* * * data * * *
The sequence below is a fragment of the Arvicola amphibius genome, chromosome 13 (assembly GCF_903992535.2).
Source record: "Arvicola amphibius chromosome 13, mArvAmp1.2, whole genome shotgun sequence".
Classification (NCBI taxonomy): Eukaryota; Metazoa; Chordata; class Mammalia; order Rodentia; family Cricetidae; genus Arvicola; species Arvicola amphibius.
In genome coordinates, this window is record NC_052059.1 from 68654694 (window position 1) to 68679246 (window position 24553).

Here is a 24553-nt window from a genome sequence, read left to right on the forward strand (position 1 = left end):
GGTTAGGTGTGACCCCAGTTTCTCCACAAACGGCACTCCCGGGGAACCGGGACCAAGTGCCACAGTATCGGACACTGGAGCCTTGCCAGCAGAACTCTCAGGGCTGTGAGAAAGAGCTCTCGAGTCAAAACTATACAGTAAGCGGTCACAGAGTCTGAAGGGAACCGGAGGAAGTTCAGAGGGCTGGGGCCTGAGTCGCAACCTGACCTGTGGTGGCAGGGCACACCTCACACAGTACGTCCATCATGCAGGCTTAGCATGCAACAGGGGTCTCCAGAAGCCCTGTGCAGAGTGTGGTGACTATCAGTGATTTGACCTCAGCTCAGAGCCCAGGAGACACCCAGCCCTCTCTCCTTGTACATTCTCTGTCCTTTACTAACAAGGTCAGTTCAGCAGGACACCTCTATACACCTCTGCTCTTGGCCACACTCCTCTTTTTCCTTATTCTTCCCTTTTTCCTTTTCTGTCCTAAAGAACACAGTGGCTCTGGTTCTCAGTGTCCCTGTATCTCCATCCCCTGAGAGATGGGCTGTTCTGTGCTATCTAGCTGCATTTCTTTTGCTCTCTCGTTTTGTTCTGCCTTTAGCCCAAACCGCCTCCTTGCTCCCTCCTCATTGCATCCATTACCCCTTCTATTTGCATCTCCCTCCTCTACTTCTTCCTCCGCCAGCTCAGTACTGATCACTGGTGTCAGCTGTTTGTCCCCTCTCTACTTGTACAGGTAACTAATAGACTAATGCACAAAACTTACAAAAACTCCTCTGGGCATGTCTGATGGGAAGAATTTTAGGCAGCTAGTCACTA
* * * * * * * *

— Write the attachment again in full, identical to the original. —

The sequence below is a fragment of the Arvicola amphibius genome, chromosome 13 (assembly GCF_903992535.2).
Source record: "Arvicola amphibius chromosome 13, mArvAmp1.2, whole genome shotgun sequence".
Classification (NCBI taxonomy): Eukaryota; Metazoa; Chordata; class Mammalia; order Rodentia; family Cricetidae; genus Arvicola; species Arvicola amphibius.
In genome coordinates, this window is record NC_052059.1 from 68654694 (window position 1) to 68679246 (window position 24553).

Here is a 24553-nt window from a genome sequence, read left to right on the forward strand (position 1 = left end):
GGTTAGGTGTGACCCCAGTTTCTCCACAAACGGCACTCCCGGGGAACCGGGACCAAGTGCCACAGTATCGGACACTGGAGCCTTGCCAGCAGAACTCTCAGGGCTGTGAGAAAGAGCTCTCGAGTCAAAACTATACAGTAAGCGGTCACAGAGTCTGAAGGGAACCGGAGGAAGTTCAGAGGGCTGGGGCCTGAGTCGCAACCTGACCTGTGGTGGCAGGGCACACCTCACACAGTACGTCCATCATGCAGGCTTAGCATGCAACAGGGGTCTCCAGAAGCCCTGTGCAGAGTGTGGTGACTATCAGTGATTTGACCTCAGCTCAGAGCCCAGGAGACACCCAGCCCTCTCTCCTTGTACATTCTCTGTCCTTTACTAACAAGGTCAGTTCAGCAGGACACCTCTATACACCTCTGCTCTTGGCCACACTCCTCTTTTTCCTTATTCTTCCCTTTTTCCTTTTCTGTCCTAAAGAACACAGTGGCTCTGGTTCTCAGTGTCCCTGTATCTCCATCCCCTGAGAGATGGGCTGTTCTGTGCTATCTAGCTGCATTTCTTTTGCTCTCTCGTTTTGTTCTGCCTTTAGCCCAAACCGCCTCCTTGCTCCCTCCTCATTGCATCCATTACCCCTTCTATTTGCATCTCCCTCCTCTACTTCTTCCTCCGCCAGCTCAGTACTGATCACTGGTGTCAGCTGTTTGTCCCCTCTCTACTTGTACAGGTAACTAATAGACTAATGCACAAAACTTACAAAAACTCCTCTGGGCATGTCTGATGGGAAGAATTTTAGGCAGCTAGTCACTA